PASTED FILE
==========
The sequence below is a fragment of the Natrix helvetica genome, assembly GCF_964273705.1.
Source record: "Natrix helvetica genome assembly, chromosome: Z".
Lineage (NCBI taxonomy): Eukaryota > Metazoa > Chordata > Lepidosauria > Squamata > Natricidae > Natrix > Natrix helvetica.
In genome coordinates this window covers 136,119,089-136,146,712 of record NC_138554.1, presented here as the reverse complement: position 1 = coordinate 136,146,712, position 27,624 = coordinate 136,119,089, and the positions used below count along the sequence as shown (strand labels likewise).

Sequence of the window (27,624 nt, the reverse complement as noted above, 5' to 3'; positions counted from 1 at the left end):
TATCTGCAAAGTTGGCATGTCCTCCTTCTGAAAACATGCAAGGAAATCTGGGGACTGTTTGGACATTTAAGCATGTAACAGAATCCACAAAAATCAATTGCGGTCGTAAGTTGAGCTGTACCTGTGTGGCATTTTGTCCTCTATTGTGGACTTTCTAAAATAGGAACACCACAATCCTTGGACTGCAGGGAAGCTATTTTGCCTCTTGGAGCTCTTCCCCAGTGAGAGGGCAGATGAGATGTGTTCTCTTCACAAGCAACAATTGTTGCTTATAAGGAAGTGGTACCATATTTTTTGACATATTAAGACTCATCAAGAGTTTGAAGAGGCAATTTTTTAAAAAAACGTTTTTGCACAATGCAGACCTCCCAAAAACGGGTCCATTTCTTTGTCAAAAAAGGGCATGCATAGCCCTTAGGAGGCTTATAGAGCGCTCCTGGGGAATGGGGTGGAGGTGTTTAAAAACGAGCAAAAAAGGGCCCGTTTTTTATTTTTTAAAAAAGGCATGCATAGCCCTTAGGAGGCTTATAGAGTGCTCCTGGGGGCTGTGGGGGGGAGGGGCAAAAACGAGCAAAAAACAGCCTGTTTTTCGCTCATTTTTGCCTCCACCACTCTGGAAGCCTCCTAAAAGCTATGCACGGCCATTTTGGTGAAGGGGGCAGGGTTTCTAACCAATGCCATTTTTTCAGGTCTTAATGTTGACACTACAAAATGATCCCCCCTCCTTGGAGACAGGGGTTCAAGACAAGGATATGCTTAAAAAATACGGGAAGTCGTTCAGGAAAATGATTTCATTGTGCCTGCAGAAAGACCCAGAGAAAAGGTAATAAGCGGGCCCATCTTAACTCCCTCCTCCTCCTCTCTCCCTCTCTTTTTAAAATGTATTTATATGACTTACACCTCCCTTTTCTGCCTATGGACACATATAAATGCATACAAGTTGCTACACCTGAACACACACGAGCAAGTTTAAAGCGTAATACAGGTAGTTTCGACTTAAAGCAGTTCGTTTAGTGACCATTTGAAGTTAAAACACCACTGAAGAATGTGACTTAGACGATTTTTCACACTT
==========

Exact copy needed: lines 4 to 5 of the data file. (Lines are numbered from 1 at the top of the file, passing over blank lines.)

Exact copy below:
In genome coordinates this window covers 136,119,089-136,146,712 of record NC_138554.1, presented here as the reverse complement: position 1 = coordinate 136,146,712, position 27,624 = coordinate 136,119,089, and the positions used below count along the sequence as shown (strand labels likewise).

Sequence of the window (27,624 nt, the reverse complement as noted above, 5' to 3'; positions counted from 1 at the left end):